There has been lots of spinning tires over the last few months, but there is a light at the end of the tunnel. I will take this time to officially announce that I have updated Flathead to support V8 3.29. With this update we should all be able to rest assured that the API is more mature and exposes many of the ES6 updates that we have all been waiting for. Although the build is not yet ready for prime time, ill be sharing more info as I get closer to addressing a couple other feature requests – read Mac support.
In other news, I have decided what my next project is going to be – Derelict. Here is the pitch:
Derelict is a first person puzzle solving game that takes place in a 2140, where the world is unified and space faring. You play a character on board one such space faring vehicle when a disaster strikes and you and your crew are left to fend for yourself. Think Survival + Horror, but without the usual monsters.
I am currently in the process of building out my team, so if you are interested or want to take part in the design now would be a great time to reach out.
Back in October of 2013 I made the mistake of watching Gravity and being swept up in the immersive camera work, stunning visuals and overwhelming experience of being lost in space. This lead me, in March of this year, to purchase a Rift, with the intent of building out a game in this universe.
Surely in an industry where walking simulators are becoming a viable sales point, and Carmack is willing to jump ship for the future of gaming – there is a niche for a game about being lost in space, with depth perception.
There were a couple things I didn’t count on – namely, Nausea, nausea and more nausea – but I’ll come back to this.
This past week has been rough. The loss of Robin Williams has hit me pretty hard and it did cause a bit of a hiccup to my productivity. I think I have found my footing again and got back to work.
The greatest thing about being a developer is the diversification of my field. There is always so much going on that I can rarely get my head wrapped around all of the amazing work being done in the field.
Likewise, I have been quite busy.
When we first started working on this, neither Ken nor I knew that things would get this popular. We are incredibly happy to have so much positive interest in the game, let alone the criticism and support that has been shared. With the praise aside, we bring you Exodus 1.0.3 – Enjoy.
This release includes a number of general tweaks.
Difficulties are now working, appropriately. The values for each are not exactly well tweaked, but its a great leap forward and I hope that further input will give us the input we need to help hone the game into something useful. Be careful on the smaller planets. Your orbit is about 100x more important when you get in closer – hint! hint!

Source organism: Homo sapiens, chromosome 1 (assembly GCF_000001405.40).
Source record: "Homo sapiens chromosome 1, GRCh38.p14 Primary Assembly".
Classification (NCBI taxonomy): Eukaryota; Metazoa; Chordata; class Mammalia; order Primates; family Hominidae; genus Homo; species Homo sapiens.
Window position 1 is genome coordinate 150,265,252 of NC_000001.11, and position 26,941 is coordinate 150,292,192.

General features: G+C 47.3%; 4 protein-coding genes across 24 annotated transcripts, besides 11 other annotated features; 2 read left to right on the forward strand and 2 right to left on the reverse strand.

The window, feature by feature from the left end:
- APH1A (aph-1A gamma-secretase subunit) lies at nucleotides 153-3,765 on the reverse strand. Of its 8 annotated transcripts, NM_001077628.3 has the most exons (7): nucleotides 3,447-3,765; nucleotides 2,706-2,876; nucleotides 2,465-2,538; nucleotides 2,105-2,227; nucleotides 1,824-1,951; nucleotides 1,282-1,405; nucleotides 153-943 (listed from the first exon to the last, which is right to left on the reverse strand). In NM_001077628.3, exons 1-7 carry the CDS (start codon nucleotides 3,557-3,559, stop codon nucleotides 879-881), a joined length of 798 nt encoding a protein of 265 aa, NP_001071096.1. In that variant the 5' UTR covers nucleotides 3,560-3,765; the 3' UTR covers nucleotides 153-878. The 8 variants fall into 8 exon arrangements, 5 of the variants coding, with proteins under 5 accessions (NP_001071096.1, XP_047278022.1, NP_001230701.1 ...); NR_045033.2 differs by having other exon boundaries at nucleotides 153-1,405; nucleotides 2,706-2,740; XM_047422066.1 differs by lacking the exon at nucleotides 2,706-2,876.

The UI and Visual tweaks that so many of you were happy to see are included in this release. I am still working with our UI/UX engineer to get his mockups into place, so expect a rather significant update in a future release.
Localization support has been implemented. I will be compiling a list of the phrases that we use throughout the game, and given that google is an acceptable tool for some of you – I will be calling on you to help our team localize the game. As it stands the game defaults to english and the mechanics for localization are yet to be integrated – but in due time every language from Aari to Zuni.
Grab the latest release, take a dive into the chaos that is Exodus and let us know what your thoughts are!
1.0.3 Download | Steam | Desura | Forums
When building out the SDK I am maintaining, I have tripped over a number of completely fucked components of such nature that need to be ripped out, stuffed into a burlap sack, burned and then tossed off of a bridge into a torrential river – never to be seen again. Unfortunately we are not in a position to be able to conduct such an event without having some characteristically beautiful explosions, probably in someones pocketbook. We are hoping to address them in a rewrite – but that has not quite been scheduled. The truth is, planning such an undertaking is almost as overwhelming as the act of writing all of the test cases to cover the edge cases and make sure that some semblance of regression testing. Hopefully backwards compatibility wont be an issue… but we will see.
As some of you likely guessed, the V8 integration walkthrough was not a one off. I have been growing a pretty healthy appreciation for the JS language and so I put it to the test and started linking it into UE4. This past weekend I sorted out the details of defining objects and linking static methods in that reference those objects, which was far from well documented.
Either way, it is working and committed.
BetterTech development has continued, and I have unearthed a number of very interesting things have come of them. Hopefully I will be able to start talking more openly about the state of things soon.
Changes for Alpha 2
- Agents need to check in on a regular basis when they don’t have any jobs.
- Link in V8 with standard placeholder functions
- Agents need visible meshes
- Menu – Pause
- Menu – Settings
- Menu – Intro